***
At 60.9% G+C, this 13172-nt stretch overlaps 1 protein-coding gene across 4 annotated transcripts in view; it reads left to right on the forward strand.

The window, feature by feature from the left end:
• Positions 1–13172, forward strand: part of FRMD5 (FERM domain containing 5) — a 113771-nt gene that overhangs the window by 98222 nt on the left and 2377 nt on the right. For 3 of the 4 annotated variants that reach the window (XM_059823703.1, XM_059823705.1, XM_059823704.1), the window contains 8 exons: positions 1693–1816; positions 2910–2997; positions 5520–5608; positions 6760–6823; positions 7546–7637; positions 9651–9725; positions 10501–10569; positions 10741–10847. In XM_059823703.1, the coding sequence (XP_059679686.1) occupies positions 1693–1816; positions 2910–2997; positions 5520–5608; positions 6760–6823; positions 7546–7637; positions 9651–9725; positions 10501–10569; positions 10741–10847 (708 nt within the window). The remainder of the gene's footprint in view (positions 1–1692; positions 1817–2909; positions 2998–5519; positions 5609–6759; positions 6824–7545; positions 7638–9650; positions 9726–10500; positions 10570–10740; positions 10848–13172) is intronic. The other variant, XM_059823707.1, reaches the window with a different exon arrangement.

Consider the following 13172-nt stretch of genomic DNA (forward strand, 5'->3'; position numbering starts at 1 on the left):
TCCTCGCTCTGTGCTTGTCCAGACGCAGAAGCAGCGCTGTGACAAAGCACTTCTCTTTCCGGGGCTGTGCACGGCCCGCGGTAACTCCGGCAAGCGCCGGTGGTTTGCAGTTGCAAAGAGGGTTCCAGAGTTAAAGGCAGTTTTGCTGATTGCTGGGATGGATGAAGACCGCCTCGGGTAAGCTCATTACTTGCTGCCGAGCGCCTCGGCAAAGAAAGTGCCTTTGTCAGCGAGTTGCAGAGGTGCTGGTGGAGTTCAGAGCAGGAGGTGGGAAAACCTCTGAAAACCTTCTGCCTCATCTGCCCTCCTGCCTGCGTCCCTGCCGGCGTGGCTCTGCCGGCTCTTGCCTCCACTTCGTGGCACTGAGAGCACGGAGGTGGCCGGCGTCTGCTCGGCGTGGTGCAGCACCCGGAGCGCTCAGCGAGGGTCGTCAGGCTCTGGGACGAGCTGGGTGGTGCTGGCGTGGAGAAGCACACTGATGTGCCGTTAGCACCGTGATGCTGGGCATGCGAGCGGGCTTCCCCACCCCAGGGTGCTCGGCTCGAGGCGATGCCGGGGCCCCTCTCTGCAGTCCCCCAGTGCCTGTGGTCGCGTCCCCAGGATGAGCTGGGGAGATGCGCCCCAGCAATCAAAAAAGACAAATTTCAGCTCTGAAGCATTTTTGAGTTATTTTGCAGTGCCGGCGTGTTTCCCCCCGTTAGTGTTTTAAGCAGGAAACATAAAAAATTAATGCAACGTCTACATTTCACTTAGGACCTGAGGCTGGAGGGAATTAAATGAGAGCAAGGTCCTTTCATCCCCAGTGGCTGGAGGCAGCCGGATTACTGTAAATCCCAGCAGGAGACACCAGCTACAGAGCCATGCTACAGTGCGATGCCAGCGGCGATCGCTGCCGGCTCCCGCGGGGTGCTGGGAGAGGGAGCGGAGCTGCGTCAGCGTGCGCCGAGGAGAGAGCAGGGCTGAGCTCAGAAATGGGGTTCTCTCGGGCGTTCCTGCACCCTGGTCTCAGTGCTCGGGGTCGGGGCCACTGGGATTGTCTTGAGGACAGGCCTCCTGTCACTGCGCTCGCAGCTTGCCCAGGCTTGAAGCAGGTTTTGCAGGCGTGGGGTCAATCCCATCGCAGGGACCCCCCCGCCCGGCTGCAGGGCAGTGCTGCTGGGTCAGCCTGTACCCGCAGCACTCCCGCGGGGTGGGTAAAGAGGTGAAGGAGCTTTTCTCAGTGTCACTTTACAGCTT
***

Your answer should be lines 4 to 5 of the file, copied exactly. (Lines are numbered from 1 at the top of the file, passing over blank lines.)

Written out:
Consider the following 13172-nt stretch of genomic DNA (forward strand, 5'->3'; position numbering starts at 1 on the left):
TCCTCGCTCTGTGCTTGTCCAGACGCAGAAGCAGCGCTGTGACAAAGCACTTCTCTTTCCGGGGCTGTGCACGGCCCGCGGTAACTCCGGCAAGCGCCGGTGGTTTGCAGTTGCAAAGAGGGTTCCAGAGTTAAAGGCAGTTTTGCTGATTGCTGGGATGGATGAAGACCGCCTCGGGTAAGCTCATTACTTGCTGCCGAGCGCCTCGGCAAAGAAAGTGCCTTTGTCAGCGAGTTGCAGAGGTGCTGGTGGAGTTCAGAGCAGGAGGTGGGAAAACCTCTGAAAACCTTCTGCCTCATCTGCCCTCCTGCCTGCGTCCCTGCCGGCGTGGCTCTGCCGGCTCTTGCCTCCACTTCGTGGCACTGAGAGCACGGAGGTGGCCGGCGTCTGCTCGGCGTGGTGCAGCACCCGGAGCGCTCAGCGAGGGTCGTCAGGCTCTGGGACGAGCTGGGTGGTGCTGGCGTGGAGAAGCACACTGATGTGCCGTTAGCACCGTGATGCTGGGCATGCGAGCGGGCTTCCCCACCCCAGGGTGCTCGGCTCGAGGCGATGCCGGGGCCCCTCTCTGCAGTCCCCCAGTGCCTGTGGTCGCGTCCCCAGGATGAGCTGGGGAGATGCGCCCCAGCAATCAAAAAAGACAAATTTCAGCTCTGAAGCATTTTTGAGTTATTTTGCAGTGCCGGCGTGTTTCCCCCCGTTAGTGTTTTAAGCAGGAAACATAAAAAATTAATGCAACGTCTACATTTCACTTAGGACCTGAGGCTGGAGGGAATTAAATGAGAGCAAGGTCCTTTCATCCCCAGTGGCTGGAGGCAGCCGGATTACTGTAAATCCCAGCAGGAGACACCAGCTACAGAGCCATGCTACAGTGCGATGCCAGCGGCGATCGCTGCCGGCTCCCGCGGGGTGCTGGGAGAGGGAGCGGAGCTGCGTCAGCGTGCGCCGAGGAGAGAGCAGGGCTGAGCTCAGAAATGGGGTTCTCTCGGGCGTTCCTGCACCCTGGTCTCAGTGCTCGGGGTCGGGGCCACTGGGATTGTCTTGAGGACAGGCCTCCTGTCACTGCGCTCGCAGCTTGCCCAGGCTTGAAGCAGGTTTTGCAGGCGTGGGGTCAATCCCATCGCAGGGACCCCCCCGCCCGGCTGCAGGGCAGTGCTGCTGGGTCAGCCTGTACCCGCAGCACTCCCGCGGGGTGGGTAAAGAGGTGAAGGAGCTTTTCTCAGTGTCACTTTACAGCTT